The Act which consummated her admission into the Union was something more than a compact; it was the incorporation of a new member into the political body. And it was final.”

 

Are any EU members planning on leaving now or in the near future?



#98 theyarecomingforyou

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Posted 02 September 2013 - 23:24

And you are in a state of denial that for all practical purpose, other than language - and even then multilingualism reduces that argument, Eastern and Western Europe are organised as an operational state as the European Union. As such their statistics should be combined. The EU has its violent parts just as we do.

The EU is a political union; the United States is a country. Nobody disputes that many EU countries—particularly those in Eastern Europe—have high crime and high murder rates but the reality is that countries like Lithuania or Latvia aren't considered social and economic equals to countries like the UK, the US or Australia. It would be like me including Puerto Rico in comparisons because it is legally an unincorporated territory of the United States.

 

The reality is that by western standards the US has a very high murder rate, despite having the death penalty.



#99 Javik

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Posted 02 September 2013 - 23:25

No they can't, some have tried, but the Supreme Court in 1869 said no.

 

Are any EU members planning on leaving now or in the near future?

 

Wouldn't know, I don't particularly care, and it doesn't make the comparison any less false.



#100 Javik

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Posted 02 September 2013 - 23:27

The EU is a political union; the United States is a country. Nobody disputes that many EU countries—particularly those in Eastern Europe—have high crime and high murder rates but the reality is that countries like Lithuania or Latvia aren't considered social and economic equals to countries like the UK, the US or Australia. It would be like me including Puerto Rico in comparisons because it is a legally an unincorporated territory of the United States.

 

The reality is that by western standards the US has a very high murder rate, despite having the death penalty.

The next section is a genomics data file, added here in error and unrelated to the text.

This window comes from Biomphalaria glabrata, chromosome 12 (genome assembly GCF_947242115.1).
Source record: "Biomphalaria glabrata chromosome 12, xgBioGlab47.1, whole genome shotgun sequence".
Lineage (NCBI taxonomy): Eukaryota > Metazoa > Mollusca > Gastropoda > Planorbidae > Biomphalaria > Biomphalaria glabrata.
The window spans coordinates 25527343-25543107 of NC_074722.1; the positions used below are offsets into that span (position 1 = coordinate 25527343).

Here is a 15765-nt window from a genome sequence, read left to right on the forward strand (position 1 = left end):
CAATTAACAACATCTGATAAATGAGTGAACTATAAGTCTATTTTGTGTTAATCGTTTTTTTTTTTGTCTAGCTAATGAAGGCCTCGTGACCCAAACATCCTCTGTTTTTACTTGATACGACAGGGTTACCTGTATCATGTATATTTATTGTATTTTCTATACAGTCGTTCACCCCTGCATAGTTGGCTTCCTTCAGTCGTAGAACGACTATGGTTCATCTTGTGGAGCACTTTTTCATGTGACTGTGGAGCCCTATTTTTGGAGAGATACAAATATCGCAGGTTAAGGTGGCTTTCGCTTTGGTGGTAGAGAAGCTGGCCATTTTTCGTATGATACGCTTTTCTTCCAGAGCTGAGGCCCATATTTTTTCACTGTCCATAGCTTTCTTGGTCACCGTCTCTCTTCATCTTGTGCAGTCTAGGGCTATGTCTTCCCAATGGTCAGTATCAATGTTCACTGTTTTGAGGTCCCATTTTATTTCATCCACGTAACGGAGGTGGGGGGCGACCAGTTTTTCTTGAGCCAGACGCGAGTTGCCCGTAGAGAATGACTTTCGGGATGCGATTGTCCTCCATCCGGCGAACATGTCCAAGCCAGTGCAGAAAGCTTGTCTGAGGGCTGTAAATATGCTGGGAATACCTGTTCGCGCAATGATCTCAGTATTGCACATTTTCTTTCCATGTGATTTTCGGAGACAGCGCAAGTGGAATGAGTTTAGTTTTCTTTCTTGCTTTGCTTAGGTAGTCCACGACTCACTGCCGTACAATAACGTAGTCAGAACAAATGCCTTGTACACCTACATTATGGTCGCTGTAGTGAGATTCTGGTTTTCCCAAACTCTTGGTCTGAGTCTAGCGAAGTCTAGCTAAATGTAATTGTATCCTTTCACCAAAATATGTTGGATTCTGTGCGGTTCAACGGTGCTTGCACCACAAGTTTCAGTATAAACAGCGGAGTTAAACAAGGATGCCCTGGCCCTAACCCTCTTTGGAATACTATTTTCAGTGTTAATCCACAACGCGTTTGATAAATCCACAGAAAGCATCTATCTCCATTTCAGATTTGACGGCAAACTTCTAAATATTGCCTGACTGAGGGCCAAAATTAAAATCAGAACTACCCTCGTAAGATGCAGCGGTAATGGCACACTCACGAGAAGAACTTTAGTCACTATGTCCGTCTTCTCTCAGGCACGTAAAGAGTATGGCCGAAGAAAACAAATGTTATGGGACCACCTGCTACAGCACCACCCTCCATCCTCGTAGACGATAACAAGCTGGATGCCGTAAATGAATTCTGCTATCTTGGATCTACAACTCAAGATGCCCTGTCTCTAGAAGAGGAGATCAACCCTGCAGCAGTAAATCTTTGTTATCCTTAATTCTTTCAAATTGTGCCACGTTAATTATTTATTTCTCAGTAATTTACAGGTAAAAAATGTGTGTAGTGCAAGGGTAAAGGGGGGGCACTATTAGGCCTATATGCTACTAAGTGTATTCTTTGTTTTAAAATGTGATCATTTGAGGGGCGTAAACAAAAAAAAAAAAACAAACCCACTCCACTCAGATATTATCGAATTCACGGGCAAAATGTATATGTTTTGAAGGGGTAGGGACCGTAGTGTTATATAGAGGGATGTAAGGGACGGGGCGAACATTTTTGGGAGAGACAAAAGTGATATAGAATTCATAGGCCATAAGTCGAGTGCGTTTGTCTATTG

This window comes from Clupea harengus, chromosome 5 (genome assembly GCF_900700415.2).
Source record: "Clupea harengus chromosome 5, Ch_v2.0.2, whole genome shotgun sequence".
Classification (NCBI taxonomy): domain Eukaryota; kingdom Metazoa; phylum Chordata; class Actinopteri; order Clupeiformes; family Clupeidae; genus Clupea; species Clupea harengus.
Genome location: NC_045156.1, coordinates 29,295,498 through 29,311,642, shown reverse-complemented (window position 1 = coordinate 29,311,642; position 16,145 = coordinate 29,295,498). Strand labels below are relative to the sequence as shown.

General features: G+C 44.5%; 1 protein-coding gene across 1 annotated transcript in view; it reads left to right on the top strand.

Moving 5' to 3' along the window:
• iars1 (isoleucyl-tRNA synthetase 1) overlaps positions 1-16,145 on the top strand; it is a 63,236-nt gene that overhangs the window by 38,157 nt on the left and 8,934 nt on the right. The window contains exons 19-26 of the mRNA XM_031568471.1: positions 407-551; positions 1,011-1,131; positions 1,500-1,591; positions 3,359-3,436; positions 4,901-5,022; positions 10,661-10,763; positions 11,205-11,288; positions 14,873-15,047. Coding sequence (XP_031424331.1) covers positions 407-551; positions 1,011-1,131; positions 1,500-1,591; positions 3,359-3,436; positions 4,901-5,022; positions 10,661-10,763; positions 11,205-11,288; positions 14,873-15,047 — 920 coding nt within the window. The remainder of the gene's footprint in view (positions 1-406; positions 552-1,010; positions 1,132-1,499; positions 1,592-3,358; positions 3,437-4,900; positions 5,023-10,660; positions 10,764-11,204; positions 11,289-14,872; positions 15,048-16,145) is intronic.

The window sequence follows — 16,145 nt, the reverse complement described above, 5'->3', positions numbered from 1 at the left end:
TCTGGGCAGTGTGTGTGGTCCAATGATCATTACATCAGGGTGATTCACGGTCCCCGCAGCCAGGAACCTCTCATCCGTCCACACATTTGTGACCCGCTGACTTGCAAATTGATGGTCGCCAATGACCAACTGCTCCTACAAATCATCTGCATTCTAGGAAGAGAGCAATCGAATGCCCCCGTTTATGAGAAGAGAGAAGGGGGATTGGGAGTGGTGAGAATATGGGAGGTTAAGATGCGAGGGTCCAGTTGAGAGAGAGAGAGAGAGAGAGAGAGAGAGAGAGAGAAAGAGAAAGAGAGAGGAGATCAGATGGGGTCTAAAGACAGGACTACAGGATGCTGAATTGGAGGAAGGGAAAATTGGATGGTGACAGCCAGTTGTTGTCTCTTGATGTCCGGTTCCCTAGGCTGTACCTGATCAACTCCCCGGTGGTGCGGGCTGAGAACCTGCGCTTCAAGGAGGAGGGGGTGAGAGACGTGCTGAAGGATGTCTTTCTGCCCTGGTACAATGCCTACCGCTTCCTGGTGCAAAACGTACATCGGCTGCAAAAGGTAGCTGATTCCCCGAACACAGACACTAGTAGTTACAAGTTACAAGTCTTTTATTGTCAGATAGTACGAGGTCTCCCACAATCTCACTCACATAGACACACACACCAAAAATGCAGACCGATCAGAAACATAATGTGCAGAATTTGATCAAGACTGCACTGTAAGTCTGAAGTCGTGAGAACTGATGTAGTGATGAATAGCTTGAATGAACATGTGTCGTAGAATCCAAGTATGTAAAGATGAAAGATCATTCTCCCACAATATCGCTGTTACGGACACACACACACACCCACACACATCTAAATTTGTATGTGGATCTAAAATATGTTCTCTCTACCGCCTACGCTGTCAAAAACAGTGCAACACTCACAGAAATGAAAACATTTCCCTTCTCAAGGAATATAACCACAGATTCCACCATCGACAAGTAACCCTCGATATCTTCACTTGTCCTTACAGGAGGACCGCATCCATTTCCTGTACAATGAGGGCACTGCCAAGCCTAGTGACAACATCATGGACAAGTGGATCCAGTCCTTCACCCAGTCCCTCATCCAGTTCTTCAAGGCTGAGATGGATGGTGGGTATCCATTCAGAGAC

Precisely. Point is, if the death penalty advocates were right the US would have a much lower rate of murder than the EU does, in reality arguing over *how* much higher is just semantics, the point is the evidence is the same, the death penalty does not act as a suitable deterrent to criminals.



#101 Raze

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Posted 02 September 2013 - 23:27

Wouldn't know, I don't particularly care, and it doesn't make the comparison any less false.

I wasn't doing any comparison I answered your question and had my own. No need to be rude.



#102 DocM

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Posted 02 September 2013 - 23:30

But has one actually tried it yet? That's where thd test will occur. Here nonviolent secession hasn't been ruled on since the Civil War and Texas v White so it's untested by recent rulings which could differ, but there has been serious discussion.of it in several states, and there has been discussion.of regional secession - part of a stats forming a new one. In general our federalist structure minimizes the pressure for secession because of the broad home rule the states have.

#103 Javik

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Posted 02 September 2013 - 23:31

Sorry, next time I'll be quite sure to treat you with the deference you feel you deserve when giving answers that are meant to be short and to the point.



#104 Raze

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Posted 02 September 2013 - 23:34

Sorry, next time I'll be quite sure to treat you with the deference you feel you deserve when giving answers that are meant to be short and to the point.

 

Now a masked insult. Completely uncalled for and extremely arrogant.



#105 Javik

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Posted 02 September 2013 - 23:35

I posted a short and pointed answer, and you chose to take offence to it. Your problem, not mine.